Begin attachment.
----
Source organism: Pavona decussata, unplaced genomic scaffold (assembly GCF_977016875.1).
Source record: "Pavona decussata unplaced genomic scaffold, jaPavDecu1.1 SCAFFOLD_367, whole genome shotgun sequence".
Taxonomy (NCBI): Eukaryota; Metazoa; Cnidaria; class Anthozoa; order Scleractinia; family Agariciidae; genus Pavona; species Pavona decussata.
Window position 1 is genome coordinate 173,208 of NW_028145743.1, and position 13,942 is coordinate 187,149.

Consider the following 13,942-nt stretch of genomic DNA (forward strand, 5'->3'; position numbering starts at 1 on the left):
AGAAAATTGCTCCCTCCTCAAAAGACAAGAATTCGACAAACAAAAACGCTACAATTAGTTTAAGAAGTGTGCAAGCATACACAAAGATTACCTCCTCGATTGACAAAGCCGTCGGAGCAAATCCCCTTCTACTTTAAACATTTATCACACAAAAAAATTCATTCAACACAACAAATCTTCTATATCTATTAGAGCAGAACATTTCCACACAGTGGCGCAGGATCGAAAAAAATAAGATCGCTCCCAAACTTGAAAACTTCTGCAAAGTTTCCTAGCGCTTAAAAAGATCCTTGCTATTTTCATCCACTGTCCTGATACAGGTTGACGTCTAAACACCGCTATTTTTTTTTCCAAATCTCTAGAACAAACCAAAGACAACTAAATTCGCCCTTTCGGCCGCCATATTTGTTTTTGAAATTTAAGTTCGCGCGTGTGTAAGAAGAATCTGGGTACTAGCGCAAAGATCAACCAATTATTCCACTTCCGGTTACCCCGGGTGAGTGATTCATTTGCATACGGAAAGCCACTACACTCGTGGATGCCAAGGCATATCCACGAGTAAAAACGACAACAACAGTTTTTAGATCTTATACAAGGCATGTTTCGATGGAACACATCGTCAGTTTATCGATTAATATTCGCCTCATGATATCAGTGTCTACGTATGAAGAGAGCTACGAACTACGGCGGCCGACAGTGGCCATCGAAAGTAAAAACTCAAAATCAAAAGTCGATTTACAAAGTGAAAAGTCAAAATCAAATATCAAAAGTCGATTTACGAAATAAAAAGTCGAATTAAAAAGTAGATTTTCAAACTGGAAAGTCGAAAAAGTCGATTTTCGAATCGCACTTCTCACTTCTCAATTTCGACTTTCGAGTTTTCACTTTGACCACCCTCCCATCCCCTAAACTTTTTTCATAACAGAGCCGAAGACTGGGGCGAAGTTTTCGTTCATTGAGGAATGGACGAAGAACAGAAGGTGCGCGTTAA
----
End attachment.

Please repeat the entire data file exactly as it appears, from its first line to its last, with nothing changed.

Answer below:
Source organism: Pavona decussata, unplaced genomic scaffold (assembly GCF_977016875.1).
Source record: "Pavona decussata unplaced genomic scaffold, jaPavDecu1.1 SCAFFOLD_367, whole genome shotgun sequence".
Taxonomy (NCBI): Eukaryota; Metazoa; Cnidaria; class Anthozoa; order Scleractinia; family Agariciidae; genus Pavona; species Pavona decussata.
Window position 1 is genome coordinate 173,208 of NW_028145743.1, and position 13,942 is coordinate 187,149.

Consider the following 13,942-nt stretch of genomic DNA (forward strand, 5'->3'; position numbering starts at 1 on the left):
AGAAAATTGCTCCCTCCTCAAAAGACAAGAATTCGACAAACAAAAACGCTACAATTAGTTTAAGAAGTGTGCAAGCATACACAAAGATTACCTCCTCGATTGACAAAGCCGTCGGAGCAAATCCCCTTCTACTTTAAACATTTATCACACAAAAAAATTCATTCAACACAACAAATCTTCTATATCTATTAGAGCAGAACATTTCCACACAGTGGCGCAGGATCGAAAAAAATAAGATCGCTCCCAAACTTGAAAACTTCTGCAAAGTTTCCTAGCGCTTAAAAAGATCCTTGCTATTTTCATCCACTGTCCTGATACAGGTTGACGTCTAAACACCGCTATTTTTTTTTCCAAATCTCTAGAACAAACCAAAGACAACTAAATTCGCCCTTTCGGCCGCCATATTTGTTTTTGAAATTTAAGTTCGCGCGTGTGTAAGAAGAATCTGGGTACTAGCGCAAAGATCAACCAATTATTCCACTTCCGGTTACCCCGGGTGAGTGATTCATTTGCATACGGAAAGCCACTACACTCGTGGATGCCAAGGCATATCCACGAGTAAAAACGACAACAACAGTTTTTAGATCTTATACAAGGCATGTTTCGATGGAACACATCGTCAGTTTATCGATTAATATTCGCCTCATGATATCAGTGTCTACGTATGAAGAGAGCTACGAACTACGGCGGCCGACAGTGGCCATCGAAAGTAAAAACTCAAAATCAAAAGTCGATTTACAAAGTGAAAAGTCAAAATCAAATATCAAAAGTCGATTTACGAAATAAAAAGTCGAATTAAAAAGTAGATTTTCAAACTGGAAAGTCGAAAAAGTCGATTTTCGAATCGCACTTCTCACTTCTCAATTTCGACTTTCGAGTTTTCACTTTGACCACCCTCCCATCCCCTAAACTTTTTTCATAACAGAGCCGAAGACTGGGGCGAAGTTTTCGTTCATTGAGGAATGGACGAAGAACAGAAGGTGCGCGTTAA